Archive for Wednesday, September 4, 2013

40 years ago: Report shows differences in security deposit policies

September 4, 2013


From the Lawrence Daily Journal-World for Sept. 4, 1973:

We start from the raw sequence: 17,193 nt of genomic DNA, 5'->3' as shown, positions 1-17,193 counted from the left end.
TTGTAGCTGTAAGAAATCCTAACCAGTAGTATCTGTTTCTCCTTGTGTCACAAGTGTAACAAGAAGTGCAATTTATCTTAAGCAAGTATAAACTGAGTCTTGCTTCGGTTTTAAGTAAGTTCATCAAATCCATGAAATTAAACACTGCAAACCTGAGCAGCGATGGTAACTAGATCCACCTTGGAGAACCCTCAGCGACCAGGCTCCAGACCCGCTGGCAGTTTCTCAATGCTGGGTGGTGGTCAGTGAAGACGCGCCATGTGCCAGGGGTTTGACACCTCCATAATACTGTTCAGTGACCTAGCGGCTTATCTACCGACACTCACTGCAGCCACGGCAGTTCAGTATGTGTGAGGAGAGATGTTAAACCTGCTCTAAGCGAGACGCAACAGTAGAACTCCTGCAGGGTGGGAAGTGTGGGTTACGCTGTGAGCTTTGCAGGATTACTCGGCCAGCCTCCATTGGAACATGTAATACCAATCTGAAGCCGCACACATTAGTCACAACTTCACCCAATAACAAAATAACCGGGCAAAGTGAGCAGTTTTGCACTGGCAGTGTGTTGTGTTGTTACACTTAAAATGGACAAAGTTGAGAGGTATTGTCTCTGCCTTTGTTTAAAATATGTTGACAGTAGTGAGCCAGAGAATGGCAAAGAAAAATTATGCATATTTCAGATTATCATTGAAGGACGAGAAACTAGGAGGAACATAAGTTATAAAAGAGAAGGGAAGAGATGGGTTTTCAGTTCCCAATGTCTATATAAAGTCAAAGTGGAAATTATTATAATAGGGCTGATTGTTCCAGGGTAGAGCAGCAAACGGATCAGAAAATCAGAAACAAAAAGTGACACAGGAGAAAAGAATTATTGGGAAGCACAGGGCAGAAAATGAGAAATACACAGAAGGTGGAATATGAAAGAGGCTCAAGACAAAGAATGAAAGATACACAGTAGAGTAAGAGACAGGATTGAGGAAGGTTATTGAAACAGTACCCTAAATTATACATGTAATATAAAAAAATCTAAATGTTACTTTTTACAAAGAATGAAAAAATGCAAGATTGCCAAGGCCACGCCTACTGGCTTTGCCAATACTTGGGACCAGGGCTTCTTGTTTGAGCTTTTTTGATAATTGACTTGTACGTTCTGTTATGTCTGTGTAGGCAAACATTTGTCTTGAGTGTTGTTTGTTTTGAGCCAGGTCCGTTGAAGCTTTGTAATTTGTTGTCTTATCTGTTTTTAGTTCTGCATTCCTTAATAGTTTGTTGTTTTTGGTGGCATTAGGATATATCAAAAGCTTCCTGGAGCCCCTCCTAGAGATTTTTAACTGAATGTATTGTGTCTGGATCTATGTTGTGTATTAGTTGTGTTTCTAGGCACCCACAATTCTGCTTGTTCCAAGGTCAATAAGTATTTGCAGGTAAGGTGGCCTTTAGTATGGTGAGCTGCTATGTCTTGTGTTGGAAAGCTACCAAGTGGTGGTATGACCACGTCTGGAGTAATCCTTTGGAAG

A report released recently showed contrasts between policies and practices of major apartment complexes and housing in the area east of the Kansas University campus. The 20-page report on Lawrence landlords, prepared for the Consumer Protection Division of the Kansas Attorney General's office, showed an occupancy rate of 96 percent in east-of-campus properties, compared with a rate of 87 percent for average properties. On the basis of interviews with 44 landlords and managers, Sandy Comenetz, the writer of the report, had testified in late August before a special legislative committee considering a "truth in renting" bill. Comenetz told the committee that landlords were not willing to pay interest on security deposits because of the bookkeeping involved; they "held fast to their objections" even after hearing a proposed interest system that would minimize their accounting duties. Comenetz also reported that the average Lawrence landlord required a base security deposit of roughly $83, with major landlords asking $107 and "east-of-campus" landlords asking $53. "The average landlord withholds all or part of the security deposit from 17 percent of his tenants, charging these tenants an average of $13 each. The corresponding figures for the average big landlord are 30 percent and $22; for the average east-of-campus landlord, only seven percent and $2," the report said. Well over half the landlords returned security deposits within two weeks of termination of tenancy, with the big landlords having a slower return rate than east-of-campus landlords, 80 percent of whom returned deposits immediately. It also appeared that landlords of major complexes were more likely to use itemized lists upon checkout and had more restrictions on what constituted "normal wear and tear," while east-of-campus landlords "do not use deduction lists, are lenient about 'normal wear and tear,' do minimal repairs (mostly by themselves), and have no fixed clean-up schedule.... Most of their properties are old and many are in poor shape. At the same time, they enjoy a very high occupancy rate. Clearly, their tenants are looking for temporary cheap housing, and many of the landlords make no pretense of offering well-maintained apartments." Regular clean-up work was not done at all by 14 percent of the major landlords and 37 percent of the east-of-campus landlords.


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